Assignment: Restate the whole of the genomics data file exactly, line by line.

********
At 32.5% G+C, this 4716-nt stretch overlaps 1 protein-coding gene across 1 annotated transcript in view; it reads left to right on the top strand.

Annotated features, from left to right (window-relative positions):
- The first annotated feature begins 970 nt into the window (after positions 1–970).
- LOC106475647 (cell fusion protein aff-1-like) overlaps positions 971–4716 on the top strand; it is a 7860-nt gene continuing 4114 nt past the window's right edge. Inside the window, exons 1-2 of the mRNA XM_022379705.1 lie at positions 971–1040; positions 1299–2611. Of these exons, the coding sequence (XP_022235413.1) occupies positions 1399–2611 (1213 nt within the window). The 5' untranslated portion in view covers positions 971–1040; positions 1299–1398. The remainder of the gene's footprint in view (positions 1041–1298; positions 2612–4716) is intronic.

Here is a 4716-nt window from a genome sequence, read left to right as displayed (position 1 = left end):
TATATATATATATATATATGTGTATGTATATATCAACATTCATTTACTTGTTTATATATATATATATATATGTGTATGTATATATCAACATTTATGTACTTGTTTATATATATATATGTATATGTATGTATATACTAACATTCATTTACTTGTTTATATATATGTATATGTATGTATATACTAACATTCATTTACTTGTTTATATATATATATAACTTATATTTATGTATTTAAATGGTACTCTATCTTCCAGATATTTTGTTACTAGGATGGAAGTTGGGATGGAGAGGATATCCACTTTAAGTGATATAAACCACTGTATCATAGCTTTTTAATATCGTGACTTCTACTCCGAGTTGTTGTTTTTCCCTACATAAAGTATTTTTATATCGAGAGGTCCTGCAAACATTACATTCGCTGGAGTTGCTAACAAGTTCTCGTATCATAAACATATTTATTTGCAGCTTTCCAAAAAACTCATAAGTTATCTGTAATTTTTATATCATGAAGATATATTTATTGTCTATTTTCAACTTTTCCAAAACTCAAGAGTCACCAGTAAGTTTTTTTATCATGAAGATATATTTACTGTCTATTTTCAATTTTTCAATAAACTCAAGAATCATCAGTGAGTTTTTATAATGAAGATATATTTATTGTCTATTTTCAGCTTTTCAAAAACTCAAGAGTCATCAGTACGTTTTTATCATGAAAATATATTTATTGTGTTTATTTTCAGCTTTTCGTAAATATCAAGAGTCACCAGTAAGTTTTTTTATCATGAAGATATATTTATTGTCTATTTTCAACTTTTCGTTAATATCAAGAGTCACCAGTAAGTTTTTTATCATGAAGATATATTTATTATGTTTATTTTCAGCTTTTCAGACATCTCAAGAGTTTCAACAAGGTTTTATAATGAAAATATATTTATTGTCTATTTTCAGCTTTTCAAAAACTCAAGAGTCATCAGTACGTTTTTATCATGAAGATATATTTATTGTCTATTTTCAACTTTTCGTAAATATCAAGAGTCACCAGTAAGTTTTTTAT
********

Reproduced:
At 32.5% G+C, this 4716-nt stretch overlaps 1 protein-coding gene across 1 annotated transcript in view; it reads left to right on the top strand.

Annotated features, from left to right (window-relative positions):
- The first annotated feature begins 970 nt into the window (after positions 1–970).
- LOC106475647 (cell fusion protein aff-1-like) overlaps positions 971–4716 on the top strand; it is a 7860-nt gene continuing 4114 nt past the window's right edge. Inside the window, exons 1-2 of the mRNA XM_022379705.1 lie at positions 971–1040; positions 1299–2611. Of these exons, the coding sequence (XP_022235413.1) occupies positions 1399–2611 (1213 nt within the window). The 5' untranslated portion in view covers positions 971–1040; positions 1299–1398. The remainder of the gene's footprint in view (positions 1041–1298; positions 2612–4716) is intronic.

Here is a 4716-nt window from a genome sequence, read left to right as displayed (position 1 = left end):
TATATATATATATATATATGTGTATGTATATATCAACATTCATTTACTTGTTTATATATATATATATATATGTGTATGTATATATCAACATTTATGTACTTGTTTATATATATATATGTATATGTATGTATATACTAACATTCATTTACTTGTTTATATATATGTATATGTATGTATATACTAACATTCATTTACTTGTTTATATATATATATAACTTATATTTATGTATTTAAATGGTACTCTATCTTCCAGATATTTTGTTACTAGGATGGAAGTTGGGATGGAGAGGATATCCACTTTAAGTGATATAAACCACTGTATCATAGCTTTTTAATATCGTGACTTCTACTCCGAGTTGTTGTTTTTCCCTACATAAAGTATTTTTATATCGAGAGGTCCTGCAAACATTACATTCGCTGGAGTTGCTAACAAGTTCTCGTATCATAAACATATTTATTTGCAGCTTTCCAAAAAACTCATAAGTTATCTGTAATTTTTATATCATGAAGATATATTTATTGTCTATTTTCAACTTTTCCAAAACTCAAGAGTCACCAGTAAGTTTTTTTATCATGAAGATATATTTACTGTCTATTTTCAATTTTTCAATAAACTCAAGAATCATCAGTGAGTTTTTATAATGAAGATATATTTATTGTCTATTTTCAGCTTTTCAAAAACTCAAGAGTCATCAGTACGTTTTTATCATGAAAATATATTTATTGTGTTTATTTTCAGCTTTTCGTAAATATCAAGAGTCACCAGTAAGTTTTTTTATCATGAAGATATATTTATTGTCTATTTTCAACTTTTCGTTAATATCAAGAGTCACCAGTAAGTTTTTTATCATGAAGATATATTTATTATGTTTATTTTCAGCTTTTCAGACATCTCAAGAGTTTCAACAAGGTTTTATAATGAAAATATATTTATTGTCTATTTTCAGCTTTTCAAAAACTCAAGAGTCATCAGTACGTTTTTATCATGAAGATATATTTATTGTCTATTTTCAACTTTTCGTAAATATCAAGAGTCACCAGTAAGTTTTTTAT